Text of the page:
Even the men themselves didn’t think they would compete for a Grand Slam title again, but like in battles of the past Roger Federer and Rafa Nadal provided more wonderful sporting memories.
Sport is often discarded. It rarely makes the front page, there's often too much money, not enough honesty and, at the top level, is increasingly out of touch with the people that make it great - the fans. Thankfully, Roger Federer and Rafa Nadal still had some magic left to remind us, now more than ever, how important sport can be as a unifying force.
Football fans are often reminded of how fortunate they are to live in the era of Lionel Messi and Cristiano Ronaldo. Two players with contrasting styles who have enriched and evolved the sport. Comparing Federer and Nadal as tennis' equivalent would be remiss given the obvious differences between team and individual sports, but the pair have done what only the greatest athletes can: transcend sport.
Their best days are behind them though. This is Nadal's first Grand Slam final since 2014, Federer's since 2015 and the pair haven't played each other in a major final since 2011. Fitting that at the start of a year where the world held its breath, two sportsmen gave us reason to smile, even if for a moment.
If Space Jam made a movie for tennis, these two would be in it. And it would be as nostalgic too. These two last met in a Grand Slam final in 2011, and the years haven't been easy for either of them. Many feared that this final might struggle under the weight of previous encounters. Not a chance.
Federer's backhand, as beautiful as ever, had Nadal running desperately in the first set as the possibility of disappointment disappeared. The Swiss' ruthlessness had returned and with a break, Federer swept to the first set. It was one step, but given that Federer had never won a Grand Slam final against Nadal after losing the first set, it was a noteable one.
If Federer was coolness personified, then Nadal was determination. Right at the start of the second set, the Spaniard broke. Federer threatened, but only momentarily. Soon Nadal led 4-0. Later he won the set.
Federer stopped Nadal's march in the third, saving three break points with remarkable composure in an opening game that lasted ten minutes. The rallies were endless, the concentration inconceivable. It was Federer's best tennis in years and it came in the 6-1 set that was nearly lost at the start.
Federer had to take more risks to win, but what had worked once suddenly didn't work anymore. In a move that typifies his career, Nadal returned from the brink. He broke and with a completely off balance shot at the end of another high-quality rally, the contest had swung once again. Federer could only applaud.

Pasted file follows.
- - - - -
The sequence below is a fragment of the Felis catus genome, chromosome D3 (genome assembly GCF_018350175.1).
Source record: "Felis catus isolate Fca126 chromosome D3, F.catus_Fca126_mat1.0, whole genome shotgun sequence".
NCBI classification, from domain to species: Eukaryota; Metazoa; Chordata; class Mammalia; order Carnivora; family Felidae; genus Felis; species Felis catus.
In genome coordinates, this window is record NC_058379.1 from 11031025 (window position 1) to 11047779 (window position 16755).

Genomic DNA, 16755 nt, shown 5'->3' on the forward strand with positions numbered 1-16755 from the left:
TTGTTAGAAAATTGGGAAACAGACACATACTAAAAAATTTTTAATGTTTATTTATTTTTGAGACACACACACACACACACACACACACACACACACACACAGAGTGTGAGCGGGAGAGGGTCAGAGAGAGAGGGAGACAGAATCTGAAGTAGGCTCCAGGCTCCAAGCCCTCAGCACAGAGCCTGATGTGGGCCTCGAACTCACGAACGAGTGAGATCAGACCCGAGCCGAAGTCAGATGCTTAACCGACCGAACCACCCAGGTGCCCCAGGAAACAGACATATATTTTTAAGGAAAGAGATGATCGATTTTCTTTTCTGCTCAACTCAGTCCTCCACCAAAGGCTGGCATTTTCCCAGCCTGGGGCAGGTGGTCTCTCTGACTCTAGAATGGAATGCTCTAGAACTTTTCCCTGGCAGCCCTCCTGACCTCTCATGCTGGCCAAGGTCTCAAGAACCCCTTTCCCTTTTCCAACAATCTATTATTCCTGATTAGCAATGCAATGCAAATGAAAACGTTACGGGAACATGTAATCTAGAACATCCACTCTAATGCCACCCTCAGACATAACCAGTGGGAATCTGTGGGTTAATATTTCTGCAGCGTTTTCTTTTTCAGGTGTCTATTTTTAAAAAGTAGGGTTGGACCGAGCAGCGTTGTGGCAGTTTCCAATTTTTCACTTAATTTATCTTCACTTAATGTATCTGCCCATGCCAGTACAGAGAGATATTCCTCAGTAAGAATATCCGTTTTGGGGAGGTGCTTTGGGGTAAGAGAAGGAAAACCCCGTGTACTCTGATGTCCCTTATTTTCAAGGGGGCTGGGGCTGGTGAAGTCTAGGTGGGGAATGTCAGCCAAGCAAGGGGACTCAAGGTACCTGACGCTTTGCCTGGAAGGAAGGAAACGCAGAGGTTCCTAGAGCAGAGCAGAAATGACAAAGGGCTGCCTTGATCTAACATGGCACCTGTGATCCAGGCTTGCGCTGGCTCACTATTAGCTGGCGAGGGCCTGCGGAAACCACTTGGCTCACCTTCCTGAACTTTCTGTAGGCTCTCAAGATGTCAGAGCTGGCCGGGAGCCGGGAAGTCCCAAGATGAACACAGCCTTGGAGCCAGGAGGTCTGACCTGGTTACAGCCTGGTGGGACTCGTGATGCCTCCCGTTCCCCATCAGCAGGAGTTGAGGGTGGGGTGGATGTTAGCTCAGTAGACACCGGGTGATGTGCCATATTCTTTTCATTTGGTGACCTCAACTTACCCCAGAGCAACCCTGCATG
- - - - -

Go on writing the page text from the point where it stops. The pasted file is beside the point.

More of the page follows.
In perhaps the most comforting recalling of history in recent months, the match started to feel like their great final at Wimbledon in 2008. Nadal broke, Federer tried to do the same but Nadal's resistance prevailed. Tension, unpredictability, endurance - it was everything you wanted from sport.
And in sport, there are always winners. Another chance to break back came and went. Federer's body began to look 35. Nadal had never beaten Federer from two sets down, but surely now was his time?
In the sixth game, the match slowed. Suddenly, every point felt like a game. The change of pace gave Federer a chance and, incredibly, he was 4-3 up. Like the match, the finish remained elusive. Nadal saved three break points in the following game. Then came the longest rally (26) of the match as the quality blew viewers' minds, melted social media, defied the science of the game.
Federer took the fifth break point and a game later, the title was his to serve for. He was standing on the edge, and so was everyone watching. It was most likely his last final. Three hours and 35 minutes later: championship point came and went - a reminder that touching distance isn't there. Ace. Advantage. Challenge. In. Grand Slam number 18, aged 35.
Tennis between these two is perhaps the greatest sporting metaphor for life. Pain, endurance, emotion, victory, defeat, disappointment; Federer versus Nadal hits every high and low, and that's perhaps what makes them so relatable and their contests so memorable.
"There are no draws in tennis, but if there were I would have been happy to share this trophy with you tonight," Roger Federer said afterwards. Federer or Nadal, it was the the breathless display of all that sport can give us that was left and a moment like that was what the world desperately needed.